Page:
Microsoft Translator FAQ
See the language list for text translation using the Microsoft Translator Text API and speech translation using Microsoft Speech services.
Developer oriented language lists, including language codes can be found in our documentation.
Language lists for consumer apps can be found on our consumer website.
Microsoft Translator, part of the collection of Cognitive Services and an Azure service, is a cloud-based text translation API.
The Microsoft Translator Text API supports text translation and text-to-speech automatically translates between any of the more than 60 supported languages.
Additional functionality includes language detection, transliteration, bilingual dictionary, and customization with the Custom Translator (Preview).
With translations powered by Microsoft Translator, Microsoft’s Speech services offer end-to-end speech translation and supports both speech-to-speech and speech-to-text translation.
It is the same translation service that powers the speech translation capabilities in the Presentation Translator, Microsoft Translator live feature, Skype Translator, and the conversation feature of the Microsoft Translator iOS and Android apps.
Absolutely. Microsoft Translator offers a subscription plan in the Azure portal at no charge. The Microsoft Translator Text API is available in the Cognitive Services section of the Azure portal. The subscription is self-managed and you change the monthly subscription plan as needed.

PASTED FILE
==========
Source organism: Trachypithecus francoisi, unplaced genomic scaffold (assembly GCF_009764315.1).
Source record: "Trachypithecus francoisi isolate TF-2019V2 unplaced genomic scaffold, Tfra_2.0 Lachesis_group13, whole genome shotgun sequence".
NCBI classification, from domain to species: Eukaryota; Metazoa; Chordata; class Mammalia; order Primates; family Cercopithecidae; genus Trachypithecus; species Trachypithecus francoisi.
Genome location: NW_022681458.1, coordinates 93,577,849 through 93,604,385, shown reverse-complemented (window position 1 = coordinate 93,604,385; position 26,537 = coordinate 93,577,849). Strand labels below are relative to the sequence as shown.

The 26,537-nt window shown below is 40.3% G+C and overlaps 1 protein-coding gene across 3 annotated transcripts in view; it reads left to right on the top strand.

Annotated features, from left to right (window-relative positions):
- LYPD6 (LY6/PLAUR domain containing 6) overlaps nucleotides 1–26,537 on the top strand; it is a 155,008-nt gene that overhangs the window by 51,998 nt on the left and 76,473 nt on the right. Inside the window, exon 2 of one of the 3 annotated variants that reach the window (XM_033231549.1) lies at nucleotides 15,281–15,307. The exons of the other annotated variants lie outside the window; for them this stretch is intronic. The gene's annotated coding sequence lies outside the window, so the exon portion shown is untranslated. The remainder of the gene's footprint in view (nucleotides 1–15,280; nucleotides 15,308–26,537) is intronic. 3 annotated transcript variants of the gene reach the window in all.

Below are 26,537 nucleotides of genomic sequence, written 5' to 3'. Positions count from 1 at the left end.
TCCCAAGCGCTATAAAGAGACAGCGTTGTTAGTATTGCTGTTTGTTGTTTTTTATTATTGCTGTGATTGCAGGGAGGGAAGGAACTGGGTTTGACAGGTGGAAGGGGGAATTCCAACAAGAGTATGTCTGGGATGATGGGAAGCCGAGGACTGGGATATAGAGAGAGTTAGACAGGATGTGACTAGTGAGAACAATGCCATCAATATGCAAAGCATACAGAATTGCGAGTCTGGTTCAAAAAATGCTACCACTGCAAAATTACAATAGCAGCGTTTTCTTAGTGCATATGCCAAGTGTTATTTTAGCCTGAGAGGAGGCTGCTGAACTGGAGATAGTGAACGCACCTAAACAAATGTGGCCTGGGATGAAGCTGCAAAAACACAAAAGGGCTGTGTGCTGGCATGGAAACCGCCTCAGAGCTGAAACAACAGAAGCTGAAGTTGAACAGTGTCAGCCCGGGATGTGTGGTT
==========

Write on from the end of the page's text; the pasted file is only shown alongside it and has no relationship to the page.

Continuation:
Microsoft Speech offers a free 30-day trial to test its speech translation capabilities. More information can be found on Azure.
New Azure portal users can sign up for a free 30-day Azure Account, which includes a $200 USD credit to spend towards any Azure service, which includes the Microsoft Translator API.
For the Microsoft Translator Text API, the volume you are billed for is the number of characters in the input. Every Unicode code point counts as a character. Every character of the input counts. Each translation of a text to a new language counts as a separate translation. The number of queries, words, bytes, or sentences is irrelevant.
What counts is:
- Text you pass into the Translate, TranslateArray, TranslateArray2, GetTranslations, GetTranslationsArray, Dictionary Lookup, Dictionary Examples, Transliterate, and TransformText method
- A repeated translation, even if you have translated the same text previously
- All markup: HTML, XML tags, etc.
- An individual letter
- A space, tab, markup, and any kind of white space character
- Every code point defined in Unicode
To estimate your monthly volume, take the total characters to translate, multiply it by the number of languages you want to have it translated into, then take the number and spread it over the maximum number of hours or days you are able to wait for completion.
As an order of magnitude, this FAQ contains about 6,000 characters; a 30-page document has around 17,000 characters; the seven Harry Potter books comprise about 60 million characters.
More information on how we count characters for the Translator Text API can be found in our documentation.
For the Microsoft Translator Speech Translation API, all of the audio data (in seconds of audio), including silence, submitted to the Microsoft Translator service counts towards the subscribed monthly transaction balance.